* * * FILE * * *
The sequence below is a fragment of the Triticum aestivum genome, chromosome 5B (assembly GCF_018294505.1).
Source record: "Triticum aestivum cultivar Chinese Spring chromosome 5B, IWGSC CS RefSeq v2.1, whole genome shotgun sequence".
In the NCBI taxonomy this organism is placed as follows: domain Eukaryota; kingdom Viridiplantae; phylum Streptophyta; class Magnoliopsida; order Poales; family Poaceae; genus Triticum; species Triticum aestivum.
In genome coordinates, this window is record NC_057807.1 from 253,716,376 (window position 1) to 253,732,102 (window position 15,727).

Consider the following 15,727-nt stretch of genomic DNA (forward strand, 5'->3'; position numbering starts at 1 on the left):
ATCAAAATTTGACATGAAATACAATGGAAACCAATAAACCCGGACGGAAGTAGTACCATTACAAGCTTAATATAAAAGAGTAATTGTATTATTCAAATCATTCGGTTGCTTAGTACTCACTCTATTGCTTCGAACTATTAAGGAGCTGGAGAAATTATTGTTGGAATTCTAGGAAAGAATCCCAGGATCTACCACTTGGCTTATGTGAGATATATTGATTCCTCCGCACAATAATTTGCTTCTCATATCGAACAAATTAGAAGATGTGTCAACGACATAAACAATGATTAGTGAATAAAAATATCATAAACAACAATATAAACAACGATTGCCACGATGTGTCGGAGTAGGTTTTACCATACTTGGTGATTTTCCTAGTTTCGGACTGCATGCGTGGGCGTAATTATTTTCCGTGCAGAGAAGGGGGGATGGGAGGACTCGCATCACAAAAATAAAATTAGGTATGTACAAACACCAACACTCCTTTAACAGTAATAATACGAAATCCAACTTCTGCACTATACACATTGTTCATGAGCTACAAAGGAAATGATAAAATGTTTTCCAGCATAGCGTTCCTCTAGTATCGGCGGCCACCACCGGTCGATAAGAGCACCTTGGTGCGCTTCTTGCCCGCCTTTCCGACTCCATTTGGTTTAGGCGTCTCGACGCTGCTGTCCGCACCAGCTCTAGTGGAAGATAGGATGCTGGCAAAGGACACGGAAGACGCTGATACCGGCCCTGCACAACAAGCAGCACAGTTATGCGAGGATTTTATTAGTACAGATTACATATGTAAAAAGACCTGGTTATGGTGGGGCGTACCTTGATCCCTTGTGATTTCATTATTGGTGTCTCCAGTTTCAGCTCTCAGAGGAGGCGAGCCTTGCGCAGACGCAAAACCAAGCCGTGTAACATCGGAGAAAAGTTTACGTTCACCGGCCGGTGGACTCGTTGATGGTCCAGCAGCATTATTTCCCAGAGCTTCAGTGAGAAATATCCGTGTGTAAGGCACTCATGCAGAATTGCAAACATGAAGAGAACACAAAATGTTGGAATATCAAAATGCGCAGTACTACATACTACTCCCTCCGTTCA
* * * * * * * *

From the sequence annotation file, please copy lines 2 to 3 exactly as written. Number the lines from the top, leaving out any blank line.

Source record: "Triticum aestivum cultivar Chinese Spring chromosome 5B, IWGSC CS RefSeq v2.1, whole genome shotgun sequence".
In the NCBI taxonomy this organism is placed as follows: domain Eukaryota; kingdom Viridiplantae; phylum Streptophyta; class Magnoliopsida; order Poales; family Poaceae; genus Triticum; species Triticum aestivum.